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Jordan isn’t only a shooter-friendly big man, though. He makes life easier for his point guards. As much as Paul’s playmaking helped elevate Jordan’s production toward the top of the league for his position, Jordan’s timing, hands, and catch radius make him the ideal lob target. The Mavericks’ two main playmakers this season will be 19 and 20 years old on opening night, so they could use a buddy with some experience who can make their jobs easier. Harrison Barnes and Wesley Matthews each shot above 40 percent on corner 3s last season; Matthews certainly fulfilled his end of the bargain during Dennis Smith Jr.’s rookie campaign, knocking down 44.9 percent of his 3s on passes from Smith, per NBA Stats. Smith and Doncic will further learn the ropes of NBA basketball while playing with some of the most point guard-friendly players of the last decade in Dirk Nowitzki and, now, Jordan. No matter who starts or who comes off the bench, that’s a pretty good pair of guys to play with at such a young age. Nowitzki’s shooting as generated assists for his teammates for ages now, and Jordan’s ability to make something out of literally nothing will give the two young playmakers another valuable security blanket in case no easier option presents itself or the pass goes a little awry.

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Jordan’s ability to finish at the rim will help transform the Mavs’ offense. Powell emerged as an elite rim-runner last season, and now Jordan adds another dangerous threat in that regard. He’s a tremendous rebounder, having led the NBA in defensive rebound percentage last season and is the active leader in career offensive rebound percentage, per Basketball-Reference. He gobbles up boards, which should help the Mavs on the offensive end in particular. Dallas infamously prefers transition defense over chasing second chances too hard, but Jordan is a one-man wrecking crew on the glass so the club will certainly get more bang for its buck when only sending one man to the boards.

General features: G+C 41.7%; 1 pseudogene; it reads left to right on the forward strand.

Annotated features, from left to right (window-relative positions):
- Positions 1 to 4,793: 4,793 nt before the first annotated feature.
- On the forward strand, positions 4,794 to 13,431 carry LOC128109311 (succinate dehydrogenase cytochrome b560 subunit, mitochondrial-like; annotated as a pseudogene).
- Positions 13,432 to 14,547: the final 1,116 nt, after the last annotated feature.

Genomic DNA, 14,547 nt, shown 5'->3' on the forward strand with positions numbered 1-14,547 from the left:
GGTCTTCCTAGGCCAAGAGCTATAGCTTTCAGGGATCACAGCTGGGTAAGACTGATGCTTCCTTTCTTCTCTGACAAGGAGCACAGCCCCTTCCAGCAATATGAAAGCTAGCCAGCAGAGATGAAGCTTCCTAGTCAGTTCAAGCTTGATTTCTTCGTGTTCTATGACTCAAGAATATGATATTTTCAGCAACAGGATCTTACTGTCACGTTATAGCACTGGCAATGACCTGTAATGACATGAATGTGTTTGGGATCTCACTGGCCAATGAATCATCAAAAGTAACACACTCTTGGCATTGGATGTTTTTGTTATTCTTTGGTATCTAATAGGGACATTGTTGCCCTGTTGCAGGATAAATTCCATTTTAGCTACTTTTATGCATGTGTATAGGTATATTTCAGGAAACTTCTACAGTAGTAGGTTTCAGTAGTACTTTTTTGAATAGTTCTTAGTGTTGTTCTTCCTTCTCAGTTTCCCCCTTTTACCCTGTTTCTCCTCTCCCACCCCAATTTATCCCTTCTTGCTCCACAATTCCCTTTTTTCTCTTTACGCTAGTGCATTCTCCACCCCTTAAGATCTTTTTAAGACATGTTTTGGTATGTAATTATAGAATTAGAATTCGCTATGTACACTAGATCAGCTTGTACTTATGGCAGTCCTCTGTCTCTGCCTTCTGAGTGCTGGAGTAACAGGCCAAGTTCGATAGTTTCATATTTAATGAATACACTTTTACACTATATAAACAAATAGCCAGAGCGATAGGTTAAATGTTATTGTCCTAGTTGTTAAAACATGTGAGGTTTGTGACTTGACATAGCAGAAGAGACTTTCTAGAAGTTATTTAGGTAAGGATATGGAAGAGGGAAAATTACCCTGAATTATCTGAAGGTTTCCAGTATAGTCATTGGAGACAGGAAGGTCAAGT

The Mavericks will now have two young, talented, dynamic playmakers to break down defenses with a big man to find at the rim in space. Want to switch the pick-and-roll? OK, Jordan’s opposing defender will have to stay in front of Dennis Smith Jr., or Jordan or Harrison Barnes can score right over the top of the Smith’s man. Barnes also showed signs as a developing playmaker toward the end of last season, a skillset which could serve him well as he feasts on off-balance defenses after Smith and Jordan do their work seven seconds into the shot clock.

Jordan’s game is tailor-made for Rick Carlisle’s offense. He and Dwight Powell are now perhaps the most formidable 1-2 roll man punches in the NBA, with Barnes and of course Nowitzki also able to do their part in playing with Smith and Doncic. For those two youngsters, there aren’t many other big men in the NBA who can possibly make things as easy as Jordan projects to be able to, which will be huge not only for this season but also for many years to come. This is an investment in the now and for the future. By signing Jordan, the Mavericks have shown they’re committed to enabling their two young cornerstones and serious about winning games today. That’s going to be music to Mavs fans’ ears.